Honestly, you’d think something as prosaic as mapping could avoid Godification. Science of the Physical Creation doesn’t even bother with a chapter on cartography: maps are maps, and they’ve nothing to say about them.
Earth Science 4th Edition, however, devotes a whole chapter to the subject. And yeah, it gets goddy.
The chapter starts out fine: instead of a creationist cartologist, we get a nice demonstration of the power of maps, using, of course, Dr. John Snow’s cholera map. And the BJU staffers who wrote this chapter, at least, aren’t completely anti-vax. They discuss how government agencies use maps to track down areas with high disease rates, and say that targeting vaccination programs toward “areas with high rates of infections” is “far more effective and costs less than vaccinating a whole population.” Which may be true with rare or not easily transmitted diseases, I suppose, but I do wish their emphasis had been on getting everyone vaccinated for the common stuff. Herd immunity is an important thing. Still. At least they’re not taking this opportunity to say never vaccinate. Small mercies.
The Christianist authors of Earth Science 4th Edition, after achieving a crescendo of crackpottery, manage to dial it back down to nearly knowledgeable as they explain Short-Term Climate Change. They describe things like ENSO and La Niña in terms befitting a science text. But you can see them slipping when they devote a section to volcanism. All that ash! It cools the world!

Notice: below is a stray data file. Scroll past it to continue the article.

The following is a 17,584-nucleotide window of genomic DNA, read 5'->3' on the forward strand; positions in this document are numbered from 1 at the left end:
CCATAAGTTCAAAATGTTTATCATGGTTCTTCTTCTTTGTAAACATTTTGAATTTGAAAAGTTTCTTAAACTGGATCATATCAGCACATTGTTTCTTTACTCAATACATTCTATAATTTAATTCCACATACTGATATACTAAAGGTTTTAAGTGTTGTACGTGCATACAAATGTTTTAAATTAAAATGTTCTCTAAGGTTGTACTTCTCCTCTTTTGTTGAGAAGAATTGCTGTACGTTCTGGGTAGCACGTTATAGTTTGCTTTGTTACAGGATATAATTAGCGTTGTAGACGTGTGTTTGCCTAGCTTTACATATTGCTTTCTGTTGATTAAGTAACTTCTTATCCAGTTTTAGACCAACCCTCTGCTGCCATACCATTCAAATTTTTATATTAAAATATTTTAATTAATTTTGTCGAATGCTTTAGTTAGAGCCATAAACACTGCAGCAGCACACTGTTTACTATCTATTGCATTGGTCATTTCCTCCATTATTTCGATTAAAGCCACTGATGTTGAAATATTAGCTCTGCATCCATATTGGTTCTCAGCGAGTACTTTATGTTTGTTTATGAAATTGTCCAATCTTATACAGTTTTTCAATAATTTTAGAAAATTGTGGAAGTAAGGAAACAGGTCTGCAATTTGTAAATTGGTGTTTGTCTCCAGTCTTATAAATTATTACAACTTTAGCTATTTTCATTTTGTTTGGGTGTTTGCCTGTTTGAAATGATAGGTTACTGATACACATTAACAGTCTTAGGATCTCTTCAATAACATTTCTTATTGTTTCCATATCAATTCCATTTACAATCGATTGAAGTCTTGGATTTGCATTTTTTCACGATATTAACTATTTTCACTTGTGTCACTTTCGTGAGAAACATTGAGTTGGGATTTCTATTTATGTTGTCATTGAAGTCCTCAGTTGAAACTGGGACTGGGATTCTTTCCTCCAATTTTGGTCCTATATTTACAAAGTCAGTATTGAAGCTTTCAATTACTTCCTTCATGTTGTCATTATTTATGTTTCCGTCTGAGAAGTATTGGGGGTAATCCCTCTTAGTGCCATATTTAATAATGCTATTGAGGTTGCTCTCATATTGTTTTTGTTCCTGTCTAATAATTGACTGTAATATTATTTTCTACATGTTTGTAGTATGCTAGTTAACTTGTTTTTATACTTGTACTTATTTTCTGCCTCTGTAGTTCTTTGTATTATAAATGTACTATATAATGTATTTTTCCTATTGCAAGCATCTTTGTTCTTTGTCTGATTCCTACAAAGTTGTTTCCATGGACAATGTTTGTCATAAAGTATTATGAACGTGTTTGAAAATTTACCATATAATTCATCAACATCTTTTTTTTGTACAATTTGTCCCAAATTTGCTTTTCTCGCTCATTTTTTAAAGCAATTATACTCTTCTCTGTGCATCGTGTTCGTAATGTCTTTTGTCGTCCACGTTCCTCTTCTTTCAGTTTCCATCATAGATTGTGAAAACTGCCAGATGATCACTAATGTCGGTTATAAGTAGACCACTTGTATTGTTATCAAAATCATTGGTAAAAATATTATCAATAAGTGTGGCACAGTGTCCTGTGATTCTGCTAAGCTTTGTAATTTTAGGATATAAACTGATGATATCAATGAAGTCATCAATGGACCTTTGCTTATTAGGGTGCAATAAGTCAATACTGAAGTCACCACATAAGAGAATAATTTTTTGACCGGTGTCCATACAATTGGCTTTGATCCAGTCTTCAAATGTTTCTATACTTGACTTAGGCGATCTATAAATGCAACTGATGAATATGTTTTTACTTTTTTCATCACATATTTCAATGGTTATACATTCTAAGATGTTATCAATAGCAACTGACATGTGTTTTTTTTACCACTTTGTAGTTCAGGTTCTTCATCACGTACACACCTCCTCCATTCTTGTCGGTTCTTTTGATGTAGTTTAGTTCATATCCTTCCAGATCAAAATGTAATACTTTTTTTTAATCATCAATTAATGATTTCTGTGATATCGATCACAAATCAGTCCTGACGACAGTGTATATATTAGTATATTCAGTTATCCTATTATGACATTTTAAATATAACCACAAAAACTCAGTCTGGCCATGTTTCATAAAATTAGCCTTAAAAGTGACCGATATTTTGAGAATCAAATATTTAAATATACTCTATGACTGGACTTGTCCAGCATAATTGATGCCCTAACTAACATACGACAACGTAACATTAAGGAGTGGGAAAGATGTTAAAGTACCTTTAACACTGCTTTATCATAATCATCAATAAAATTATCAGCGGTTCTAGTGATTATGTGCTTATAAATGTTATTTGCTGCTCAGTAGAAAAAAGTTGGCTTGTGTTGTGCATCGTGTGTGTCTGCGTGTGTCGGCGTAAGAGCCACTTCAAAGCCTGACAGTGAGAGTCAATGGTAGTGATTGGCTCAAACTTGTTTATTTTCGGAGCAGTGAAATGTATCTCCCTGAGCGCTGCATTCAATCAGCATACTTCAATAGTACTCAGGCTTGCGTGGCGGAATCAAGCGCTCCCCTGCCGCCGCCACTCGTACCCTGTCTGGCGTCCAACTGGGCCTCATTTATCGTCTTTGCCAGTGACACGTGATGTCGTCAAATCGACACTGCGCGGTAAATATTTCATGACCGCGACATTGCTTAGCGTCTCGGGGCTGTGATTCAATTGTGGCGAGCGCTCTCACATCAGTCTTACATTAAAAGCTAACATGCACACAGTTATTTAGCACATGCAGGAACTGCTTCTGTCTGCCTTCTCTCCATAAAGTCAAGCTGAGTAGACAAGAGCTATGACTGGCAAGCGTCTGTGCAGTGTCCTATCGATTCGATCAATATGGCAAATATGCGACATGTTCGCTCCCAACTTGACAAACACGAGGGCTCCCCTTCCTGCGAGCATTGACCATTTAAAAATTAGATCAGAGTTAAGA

Onward, Christianist weather! We’re warming up with some global warming talk today. While SPC was content to devote a mere text box to climate change, basically blowing raspberries at anyone who gives a shit about it and waving off dramatic increases in greenhouse gas emissions by proclaiming hey, plants love carbon dioxide!, BJU’s Earth Science 4th Edition isn’t satisfied with blurting a few facts and moving on. No, there’s a whole chapter on the subject. And, people, they are the totes reasonable ones. They’re right in the middle. Look: they sneer at both sides!
After the desert of Science of the Physical Creation, I’m hoping Earth Science Fourth Edition doesn’t let me down. When I read Christianist textbooks, I expect them to incorporate a bit more God into the instruction, but it seems like no one wants to admit that they think God controls the weather. Sad.
And the beginning of ES4’s chapter on Weather is positively crunchy. It’s all about wind as an alternative to fossil fuels. The authors insist we come up with better, cleaner solutions to humanity’s energy needs. Even the cross-box doesn’t gabble about God – it just wants us to consider the benefits and drawbacks of wind power. That’s… positively sensible.